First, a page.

The plaintiff (sole respondent) is a building contractor. The defendant, Town Tavern (sole appellant), operates a restaurant in leased portions of an office building in Portland owned by the defendant, Pittock Block, Inc. After the latter had filed an answer which set forth grounds of nonliability, the plaintiff confessed the averred facts and made no attempt to establish any liability on the part of that defendant. As we have indicated, the attacked decree dismissed the suit as to Pittock Block, Inc., and from that part of the decree no appeal has been taken. Hereafter, when we employ the term 'defendant', we will mean Town Tavern.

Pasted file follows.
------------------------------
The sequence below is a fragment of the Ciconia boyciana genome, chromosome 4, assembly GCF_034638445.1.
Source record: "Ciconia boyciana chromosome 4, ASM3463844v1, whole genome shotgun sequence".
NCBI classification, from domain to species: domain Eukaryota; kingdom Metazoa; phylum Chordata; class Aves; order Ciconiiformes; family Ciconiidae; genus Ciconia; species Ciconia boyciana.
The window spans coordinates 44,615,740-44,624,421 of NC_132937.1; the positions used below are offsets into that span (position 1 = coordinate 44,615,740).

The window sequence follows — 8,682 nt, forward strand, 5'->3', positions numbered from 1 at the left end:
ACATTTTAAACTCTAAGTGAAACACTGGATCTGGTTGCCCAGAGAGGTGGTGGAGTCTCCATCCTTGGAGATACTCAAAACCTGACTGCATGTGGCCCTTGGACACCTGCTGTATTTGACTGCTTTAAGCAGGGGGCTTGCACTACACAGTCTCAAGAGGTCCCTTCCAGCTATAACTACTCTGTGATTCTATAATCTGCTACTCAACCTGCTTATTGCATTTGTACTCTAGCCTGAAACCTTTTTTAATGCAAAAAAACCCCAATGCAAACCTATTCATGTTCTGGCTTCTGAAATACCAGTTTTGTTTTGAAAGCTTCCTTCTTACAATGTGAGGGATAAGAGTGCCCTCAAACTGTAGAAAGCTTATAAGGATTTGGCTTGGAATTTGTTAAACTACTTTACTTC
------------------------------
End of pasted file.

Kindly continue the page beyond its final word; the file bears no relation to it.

In the early part of 1947 the defendant wished to alter the premises occupied by its restaurant and also to incorporate into them two adjacent store rooms and some additional basement space, all of which it had acquired under lease. A firm of store designers, entitled Rink and Hoffmann, prepared plans and specifications which outlined the proposed improvements. Before the plans had taken their final form, some estimates were obtained. June 10, 1947, the plaintiff and the defendant signed a contract which bound the plaintiff to perform the work 'as shown by the plans, drawings and specifications prepared for the job by Messrs. Rink and Hoffmann.' The undertaking included, in addition to the demolition of some existing partitions and structural parts, other work such as carpentry, plumbing, painting, wiring, plastering and cement work. No specified day was fixed for the completion of the job, but the contract said: 'Said alterations and repairs shall be commenced within fifteen days hereafter and shall be prosecuted to completion with all due diligence. However, the contractor shall not be responsible for delays in the progress or completion of said alterations and repairs which are occasioned through no fault or neglect of his * * *.'